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Rat Runs Around Monsanto

For related articles and more information, please visit OCA's Millions Against Monsanto page and our Genetic Engineering page.

The company must be feeling international heat if it has half a dozen local cops chase a rat across the front lawn of Monsanto World Headquarters (MWH).  It was January 28, 2014, the day of the stockholders meeting at MWH.  Inside, Dave Murphy held Adam Eidinger's proxy vote so that he could introduce a resolution requiring the company to endorse the labeling of food with genetically modified organisms (GMOs).

Fishy creation puts food mogul on tiptoes

Outside, several dozen protestors shivered in 10 degree [F] temperature as they held signs protesting Monsanto's involvement in producing Agent Orange (of Vietnam War fame), creating GMO seeds, and grabbing control of food.  Most flamboyant was Occupy Monsanto's "fishy fleet" of five cars, each of which has a sculpture on its hood representing a plant (such as tomato, apple or corn) which has been modified with a fish gene.

Quite spectacular as it drives across the country, the "fishy fleet" is a creation of Argentine-born artist Cesar Maxit. Cesar sees them as a colorful and fun way to draw people into discussions of what's fishy about our food.  He talks of the ongoing upheavals in Argentina caused by Monsanto's desire to control seeds and the monocultures is it creating.  Cesar also believes that "There needs to be a non-violent escalation to tell Monsanto to stop spending millions to defeat the labeling of food."

Though known as a St. Louis-based company, Monsanto's headquarters are in the suburb of Creve Coeur.  Monsanto has a reputation for working closely with local cops as well as secret police forces around the world.  Cops always seems to know about plans for protests.  Yet, they are often unaware of critical details, which can make events interesting.

As protests have mushroomed around the world, Monsanto is increasingly on edge.  Also on edge during the stockholders meeting, local police were triggered to overreact.  During the last big protest in October 2013 hundreds of people stood on both sides (and the median) of Olive Street, which runs by the entrance to MWH.  But during the stockholders meeting Green Party organizer Barbara Chicherio observed the arrest of an area anti-TPP (Transpacific Partnership) activist for the "crime" of holding a sign on the median of the road.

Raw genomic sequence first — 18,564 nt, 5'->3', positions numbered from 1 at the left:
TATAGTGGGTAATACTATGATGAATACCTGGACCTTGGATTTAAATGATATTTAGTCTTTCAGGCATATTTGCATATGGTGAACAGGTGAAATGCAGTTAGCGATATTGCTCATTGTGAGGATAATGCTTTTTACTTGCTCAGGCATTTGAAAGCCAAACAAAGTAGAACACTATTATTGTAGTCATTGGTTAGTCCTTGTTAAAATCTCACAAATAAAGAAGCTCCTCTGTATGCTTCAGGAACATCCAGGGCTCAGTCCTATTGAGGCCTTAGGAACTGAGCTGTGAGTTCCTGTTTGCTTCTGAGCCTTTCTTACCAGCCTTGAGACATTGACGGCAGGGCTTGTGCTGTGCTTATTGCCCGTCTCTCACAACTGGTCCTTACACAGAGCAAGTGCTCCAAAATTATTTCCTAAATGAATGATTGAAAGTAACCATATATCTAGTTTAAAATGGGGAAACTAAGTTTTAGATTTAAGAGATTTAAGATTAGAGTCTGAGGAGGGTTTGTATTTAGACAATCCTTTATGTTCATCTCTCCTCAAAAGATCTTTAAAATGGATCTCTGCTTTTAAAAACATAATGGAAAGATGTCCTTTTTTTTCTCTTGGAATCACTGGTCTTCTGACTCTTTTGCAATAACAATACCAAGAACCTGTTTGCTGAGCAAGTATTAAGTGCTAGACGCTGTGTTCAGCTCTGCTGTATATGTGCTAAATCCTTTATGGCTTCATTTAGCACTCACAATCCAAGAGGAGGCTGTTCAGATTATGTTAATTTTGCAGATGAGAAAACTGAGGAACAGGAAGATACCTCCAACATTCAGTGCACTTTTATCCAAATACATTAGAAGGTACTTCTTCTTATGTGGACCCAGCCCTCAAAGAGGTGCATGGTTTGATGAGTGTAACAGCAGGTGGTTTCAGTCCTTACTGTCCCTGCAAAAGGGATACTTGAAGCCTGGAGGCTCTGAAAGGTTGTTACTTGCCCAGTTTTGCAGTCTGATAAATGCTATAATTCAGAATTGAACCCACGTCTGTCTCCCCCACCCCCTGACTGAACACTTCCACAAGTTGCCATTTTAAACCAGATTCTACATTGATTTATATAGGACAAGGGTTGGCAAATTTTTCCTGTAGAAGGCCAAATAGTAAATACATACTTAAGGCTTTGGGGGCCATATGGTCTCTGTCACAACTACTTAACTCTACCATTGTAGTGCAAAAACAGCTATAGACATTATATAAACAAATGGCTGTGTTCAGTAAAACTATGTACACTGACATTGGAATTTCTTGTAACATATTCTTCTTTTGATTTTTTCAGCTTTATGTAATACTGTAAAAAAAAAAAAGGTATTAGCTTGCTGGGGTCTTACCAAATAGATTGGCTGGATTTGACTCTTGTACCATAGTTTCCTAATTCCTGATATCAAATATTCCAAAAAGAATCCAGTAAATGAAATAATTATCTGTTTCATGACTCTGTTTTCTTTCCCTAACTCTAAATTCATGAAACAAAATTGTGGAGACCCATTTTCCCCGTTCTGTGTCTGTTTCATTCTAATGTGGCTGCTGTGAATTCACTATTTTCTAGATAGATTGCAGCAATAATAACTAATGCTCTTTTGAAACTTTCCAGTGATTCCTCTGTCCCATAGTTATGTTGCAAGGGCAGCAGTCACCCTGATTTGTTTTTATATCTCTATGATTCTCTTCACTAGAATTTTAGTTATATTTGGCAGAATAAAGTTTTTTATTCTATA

St. Louisans routinely honk their horns both during protests and sporting events.  A local organic farmer was visibly upset when, without giving her a warning to stop, police dragged her from her car and put her in handcuffs for the "crime" of honking in agreement with pickets.

Into the belly

The fabulous fishy fleet had also been driving on Olive.  Suddenly, the five fishy cars turned into the Olive Street access to the Monsanto campus.  It took all five to completely block the entrances and exits.  Most of the eight activists stayed inside the cars.  But Adam Eilinger and Ben Harper jumped out and locked themselves to their cars with steel pipes which had interior hooks and pink fuzzy things to keep their hands warm.

Another protestor ran over to lock his ankle together with Ben.  Though the cops had been taken off guard by the swiftly-executed blockade they watched with eagle eyes and were able to prevent the lockdown from spreading via leg irons.  Musician Rafi Loiderman, one of those inside of a fishy fleet car, scheduled an album to be released on the day he would go to jail for protesting Monsanto.

Outside of his car, Adam argued with cops as Paige McCormick peacefully read a book on the inside of the same car.  They were trying to figure out how to get Adam loose.  He pointed out that it would be very long and difficult to cut through steel tubing, that the only loosening bolts were on the inside of the tube, but that he would unlock himself so they could arrest him as soon as the stockholders meeting was over.

The cops backed off.  Adam felt worried that people inside the cars could be in more danger if cops tried to smash windows to drag them out.  In a choice between locking down outside of a car and staying inside of it, he thinks that locking down may be the safer option.

Ben noted that the real problem for those outside the car was the harsh cold.  They had prepared for the cold by bringing sub-zero sleeping bags.  When several children were heard complaining to their parents about the cold, they let them crawl inside the sleeping bags to play.  They had a great time. As Ben was on the ground braving the cold, friends gathered to repeat the rhyme he composed: "All we want is a little label, for the food that's on our table."

Though labeling was the chant-of-the-day, for many, the problem goes beyond the right to know how food is being contaminated.  It includes Monsanto's pushing of food that causes tumors in lab animals, reduces biodiversity, and undermines ecosystems.

The big issue is corporate domination of food.  As lands are cleared throughout the world and family farms are leveled to make way for gargantuan factory-type monocultures, indigenous cultures are destroyed and self-sustaining communities are transformed into fiefdoms of foreign capital.  Protestors see GMOs as both evil in and of themselves and as a weapon for subjugating the globe's poorest people.  Meanwhile, Monsanto's clones peddle the TransPacific Partnership (TPP) and twin trade deals that could destroy requirements to label GMOs and prohibit laws that uphold the rights of countries to consider human rights infringement during the manufacture of products or the growing of food.